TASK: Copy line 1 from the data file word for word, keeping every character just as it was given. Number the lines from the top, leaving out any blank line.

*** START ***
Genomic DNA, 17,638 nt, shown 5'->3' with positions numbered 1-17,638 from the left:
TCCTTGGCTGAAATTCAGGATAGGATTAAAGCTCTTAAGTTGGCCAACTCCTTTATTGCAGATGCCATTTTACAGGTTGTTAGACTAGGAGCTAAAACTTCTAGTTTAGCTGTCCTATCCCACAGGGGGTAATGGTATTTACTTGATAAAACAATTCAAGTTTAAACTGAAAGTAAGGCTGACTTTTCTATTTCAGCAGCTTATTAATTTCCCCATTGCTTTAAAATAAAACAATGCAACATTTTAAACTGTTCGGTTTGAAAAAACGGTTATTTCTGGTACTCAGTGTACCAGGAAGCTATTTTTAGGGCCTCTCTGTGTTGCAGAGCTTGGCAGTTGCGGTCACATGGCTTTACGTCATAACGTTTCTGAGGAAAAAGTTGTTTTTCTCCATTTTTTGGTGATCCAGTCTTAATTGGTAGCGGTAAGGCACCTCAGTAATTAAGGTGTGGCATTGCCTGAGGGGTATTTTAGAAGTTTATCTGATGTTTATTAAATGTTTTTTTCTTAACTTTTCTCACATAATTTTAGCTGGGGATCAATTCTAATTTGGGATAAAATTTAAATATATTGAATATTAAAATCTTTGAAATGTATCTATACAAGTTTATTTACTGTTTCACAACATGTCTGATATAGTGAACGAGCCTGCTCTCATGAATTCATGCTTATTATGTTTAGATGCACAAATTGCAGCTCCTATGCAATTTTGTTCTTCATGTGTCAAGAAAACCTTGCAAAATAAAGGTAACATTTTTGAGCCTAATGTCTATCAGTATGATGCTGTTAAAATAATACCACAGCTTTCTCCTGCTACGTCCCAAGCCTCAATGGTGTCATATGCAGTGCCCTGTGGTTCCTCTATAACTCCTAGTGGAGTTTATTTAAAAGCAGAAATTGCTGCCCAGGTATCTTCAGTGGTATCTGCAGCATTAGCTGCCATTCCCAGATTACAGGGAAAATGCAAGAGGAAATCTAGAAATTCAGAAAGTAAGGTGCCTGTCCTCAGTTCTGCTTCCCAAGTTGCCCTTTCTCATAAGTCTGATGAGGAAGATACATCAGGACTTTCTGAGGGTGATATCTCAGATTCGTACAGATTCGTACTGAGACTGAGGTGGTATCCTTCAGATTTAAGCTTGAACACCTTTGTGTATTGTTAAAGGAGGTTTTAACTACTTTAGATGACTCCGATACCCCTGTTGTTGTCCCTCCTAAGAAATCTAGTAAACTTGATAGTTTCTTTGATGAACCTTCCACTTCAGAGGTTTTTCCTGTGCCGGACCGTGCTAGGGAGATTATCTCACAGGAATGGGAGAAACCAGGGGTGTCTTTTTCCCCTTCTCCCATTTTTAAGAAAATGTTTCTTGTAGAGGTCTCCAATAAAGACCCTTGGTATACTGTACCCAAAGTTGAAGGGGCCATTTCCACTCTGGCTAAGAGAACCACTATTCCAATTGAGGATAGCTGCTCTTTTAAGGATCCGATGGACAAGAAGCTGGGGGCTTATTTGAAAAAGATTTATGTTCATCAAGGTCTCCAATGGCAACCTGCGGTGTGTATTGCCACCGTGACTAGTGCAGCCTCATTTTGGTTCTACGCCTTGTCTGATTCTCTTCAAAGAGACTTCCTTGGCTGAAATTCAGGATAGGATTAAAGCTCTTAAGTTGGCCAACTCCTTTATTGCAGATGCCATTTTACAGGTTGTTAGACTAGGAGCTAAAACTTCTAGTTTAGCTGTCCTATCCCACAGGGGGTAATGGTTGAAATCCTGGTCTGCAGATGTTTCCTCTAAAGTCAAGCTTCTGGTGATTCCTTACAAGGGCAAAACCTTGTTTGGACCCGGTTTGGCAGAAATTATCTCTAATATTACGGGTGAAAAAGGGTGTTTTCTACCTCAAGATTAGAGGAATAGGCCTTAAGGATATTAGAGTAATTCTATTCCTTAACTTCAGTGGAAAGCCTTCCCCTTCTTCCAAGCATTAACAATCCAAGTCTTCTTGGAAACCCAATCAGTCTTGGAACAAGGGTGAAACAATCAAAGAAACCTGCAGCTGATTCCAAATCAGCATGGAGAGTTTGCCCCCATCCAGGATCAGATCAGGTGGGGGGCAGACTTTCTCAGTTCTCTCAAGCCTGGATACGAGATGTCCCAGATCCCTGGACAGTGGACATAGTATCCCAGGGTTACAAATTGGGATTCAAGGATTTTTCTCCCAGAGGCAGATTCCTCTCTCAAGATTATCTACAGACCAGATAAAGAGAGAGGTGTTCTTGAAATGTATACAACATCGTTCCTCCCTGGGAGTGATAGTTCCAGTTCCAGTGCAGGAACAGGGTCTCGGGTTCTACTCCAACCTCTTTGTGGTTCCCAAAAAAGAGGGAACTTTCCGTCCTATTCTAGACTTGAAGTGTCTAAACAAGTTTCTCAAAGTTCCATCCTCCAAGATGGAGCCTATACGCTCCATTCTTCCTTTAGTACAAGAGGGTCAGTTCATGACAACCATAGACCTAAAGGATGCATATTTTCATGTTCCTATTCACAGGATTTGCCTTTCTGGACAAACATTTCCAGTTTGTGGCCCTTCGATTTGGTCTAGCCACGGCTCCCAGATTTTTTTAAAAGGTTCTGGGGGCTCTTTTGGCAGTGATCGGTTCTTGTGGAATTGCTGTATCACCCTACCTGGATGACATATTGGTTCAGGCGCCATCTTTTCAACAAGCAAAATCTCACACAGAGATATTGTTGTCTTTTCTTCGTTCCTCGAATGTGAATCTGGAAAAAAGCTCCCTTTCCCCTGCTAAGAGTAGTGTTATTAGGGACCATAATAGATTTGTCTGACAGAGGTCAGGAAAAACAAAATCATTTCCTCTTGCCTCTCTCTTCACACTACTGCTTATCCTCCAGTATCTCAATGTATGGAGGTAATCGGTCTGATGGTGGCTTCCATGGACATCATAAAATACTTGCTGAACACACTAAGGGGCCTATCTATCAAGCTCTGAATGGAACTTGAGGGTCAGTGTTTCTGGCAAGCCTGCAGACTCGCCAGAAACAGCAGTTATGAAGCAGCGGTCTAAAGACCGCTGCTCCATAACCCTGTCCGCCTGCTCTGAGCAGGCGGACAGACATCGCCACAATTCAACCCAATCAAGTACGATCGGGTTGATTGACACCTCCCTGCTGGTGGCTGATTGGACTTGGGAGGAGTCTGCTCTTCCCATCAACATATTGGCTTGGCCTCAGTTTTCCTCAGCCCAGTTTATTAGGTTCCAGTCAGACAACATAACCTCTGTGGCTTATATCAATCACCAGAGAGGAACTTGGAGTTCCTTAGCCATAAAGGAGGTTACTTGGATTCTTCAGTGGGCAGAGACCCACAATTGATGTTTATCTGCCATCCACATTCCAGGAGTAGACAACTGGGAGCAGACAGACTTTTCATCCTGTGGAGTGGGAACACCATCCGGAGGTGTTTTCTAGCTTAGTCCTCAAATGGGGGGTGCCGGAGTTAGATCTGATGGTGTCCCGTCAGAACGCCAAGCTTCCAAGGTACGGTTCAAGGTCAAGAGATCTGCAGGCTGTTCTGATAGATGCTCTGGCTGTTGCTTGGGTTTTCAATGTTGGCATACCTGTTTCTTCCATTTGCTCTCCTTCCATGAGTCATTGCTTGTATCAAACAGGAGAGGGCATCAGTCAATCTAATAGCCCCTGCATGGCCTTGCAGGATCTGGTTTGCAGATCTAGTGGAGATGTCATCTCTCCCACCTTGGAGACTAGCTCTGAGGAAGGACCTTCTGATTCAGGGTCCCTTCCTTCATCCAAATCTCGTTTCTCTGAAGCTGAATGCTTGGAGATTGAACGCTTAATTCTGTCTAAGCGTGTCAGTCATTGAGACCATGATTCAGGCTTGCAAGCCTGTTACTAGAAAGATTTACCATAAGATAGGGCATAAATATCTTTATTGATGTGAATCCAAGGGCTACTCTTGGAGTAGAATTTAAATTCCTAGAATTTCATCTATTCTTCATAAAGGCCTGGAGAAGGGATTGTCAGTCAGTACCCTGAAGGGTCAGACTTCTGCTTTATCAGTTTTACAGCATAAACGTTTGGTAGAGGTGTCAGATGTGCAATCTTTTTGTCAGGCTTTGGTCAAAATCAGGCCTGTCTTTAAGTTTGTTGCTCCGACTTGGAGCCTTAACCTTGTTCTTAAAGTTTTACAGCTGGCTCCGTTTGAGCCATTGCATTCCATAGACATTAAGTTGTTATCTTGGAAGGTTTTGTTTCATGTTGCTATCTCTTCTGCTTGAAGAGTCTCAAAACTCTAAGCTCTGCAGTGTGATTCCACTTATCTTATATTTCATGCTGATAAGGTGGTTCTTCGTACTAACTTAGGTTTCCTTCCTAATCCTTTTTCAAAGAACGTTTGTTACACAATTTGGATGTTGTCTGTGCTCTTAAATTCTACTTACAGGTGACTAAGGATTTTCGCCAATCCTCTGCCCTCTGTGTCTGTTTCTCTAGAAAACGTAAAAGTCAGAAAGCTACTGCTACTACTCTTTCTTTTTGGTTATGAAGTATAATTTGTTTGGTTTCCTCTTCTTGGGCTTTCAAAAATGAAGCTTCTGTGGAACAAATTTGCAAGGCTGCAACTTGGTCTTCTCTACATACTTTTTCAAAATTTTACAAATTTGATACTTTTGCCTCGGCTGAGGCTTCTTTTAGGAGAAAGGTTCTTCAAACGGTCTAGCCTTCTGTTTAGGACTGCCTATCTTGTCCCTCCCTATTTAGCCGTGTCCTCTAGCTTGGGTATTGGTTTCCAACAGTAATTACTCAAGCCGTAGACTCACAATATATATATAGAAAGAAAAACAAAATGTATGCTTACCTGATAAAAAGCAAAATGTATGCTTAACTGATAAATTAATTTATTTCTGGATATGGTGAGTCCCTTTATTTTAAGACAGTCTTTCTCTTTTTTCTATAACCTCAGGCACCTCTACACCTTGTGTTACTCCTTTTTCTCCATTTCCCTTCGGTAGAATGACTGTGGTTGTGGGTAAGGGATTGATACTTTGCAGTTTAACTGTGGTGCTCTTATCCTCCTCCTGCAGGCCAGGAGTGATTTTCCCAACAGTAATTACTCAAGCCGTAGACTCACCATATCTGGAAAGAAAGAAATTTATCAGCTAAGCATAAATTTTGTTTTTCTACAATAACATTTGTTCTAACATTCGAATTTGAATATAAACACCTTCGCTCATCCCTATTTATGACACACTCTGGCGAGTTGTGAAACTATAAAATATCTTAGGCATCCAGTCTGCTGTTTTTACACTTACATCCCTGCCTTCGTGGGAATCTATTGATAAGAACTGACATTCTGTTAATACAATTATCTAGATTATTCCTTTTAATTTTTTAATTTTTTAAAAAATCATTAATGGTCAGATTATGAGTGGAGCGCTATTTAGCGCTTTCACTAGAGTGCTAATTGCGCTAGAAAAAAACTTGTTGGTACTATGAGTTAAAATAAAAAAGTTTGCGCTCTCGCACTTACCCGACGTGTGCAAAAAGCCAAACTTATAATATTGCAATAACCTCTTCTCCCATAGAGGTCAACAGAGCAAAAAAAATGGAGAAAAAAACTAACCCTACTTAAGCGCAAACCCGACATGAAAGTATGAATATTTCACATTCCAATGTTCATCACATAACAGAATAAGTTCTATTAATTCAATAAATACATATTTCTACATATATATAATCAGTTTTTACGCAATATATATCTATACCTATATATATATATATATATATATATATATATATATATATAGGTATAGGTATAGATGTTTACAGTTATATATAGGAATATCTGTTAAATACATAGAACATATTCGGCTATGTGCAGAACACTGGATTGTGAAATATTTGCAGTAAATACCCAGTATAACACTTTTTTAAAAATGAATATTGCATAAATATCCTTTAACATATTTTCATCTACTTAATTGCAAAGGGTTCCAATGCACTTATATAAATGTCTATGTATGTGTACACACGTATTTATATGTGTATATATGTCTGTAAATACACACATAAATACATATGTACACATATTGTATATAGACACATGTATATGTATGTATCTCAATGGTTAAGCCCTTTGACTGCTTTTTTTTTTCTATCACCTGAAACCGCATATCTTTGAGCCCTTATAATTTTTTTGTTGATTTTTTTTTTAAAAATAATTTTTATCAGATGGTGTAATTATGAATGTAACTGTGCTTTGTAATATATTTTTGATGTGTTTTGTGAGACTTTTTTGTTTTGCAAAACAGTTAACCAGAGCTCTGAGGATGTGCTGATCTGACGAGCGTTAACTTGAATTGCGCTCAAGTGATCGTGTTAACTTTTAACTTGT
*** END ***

Genomic DNA, 17,638 nt, shown 5'->3' with positions numbered 1-17,638 from the left: